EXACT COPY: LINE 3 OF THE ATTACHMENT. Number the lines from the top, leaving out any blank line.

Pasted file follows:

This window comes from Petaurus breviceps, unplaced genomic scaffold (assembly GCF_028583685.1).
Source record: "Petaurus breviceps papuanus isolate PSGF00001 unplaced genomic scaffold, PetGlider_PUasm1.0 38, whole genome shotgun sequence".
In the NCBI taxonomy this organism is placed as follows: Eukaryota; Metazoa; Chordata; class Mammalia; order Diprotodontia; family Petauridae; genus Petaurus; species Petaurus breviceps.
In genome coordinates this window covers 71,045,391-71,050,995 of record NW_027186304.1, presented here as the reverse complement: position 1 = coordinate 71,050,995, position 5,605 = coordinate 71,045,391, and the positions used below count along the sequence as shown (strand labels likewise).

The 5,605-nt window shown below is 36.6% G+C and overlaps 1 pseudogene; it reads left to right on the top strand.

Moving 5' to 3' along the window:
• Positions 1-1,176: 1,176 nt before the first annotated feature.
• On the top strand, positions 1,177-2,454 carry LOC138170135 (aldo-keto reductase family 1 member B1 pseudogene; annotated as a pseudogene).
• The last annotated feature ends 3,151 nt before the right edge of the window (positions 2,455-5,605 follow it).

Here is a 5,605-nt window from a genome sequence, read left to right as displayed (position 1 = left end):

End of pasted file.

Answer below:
In the NCBI taxonomy this organism is placed as follows: Eukaryota; Metazoa; Chordata; class Mammalia; order Diprotodontia; family Petauridae; genus Petaurus; species Petaurus breviceps.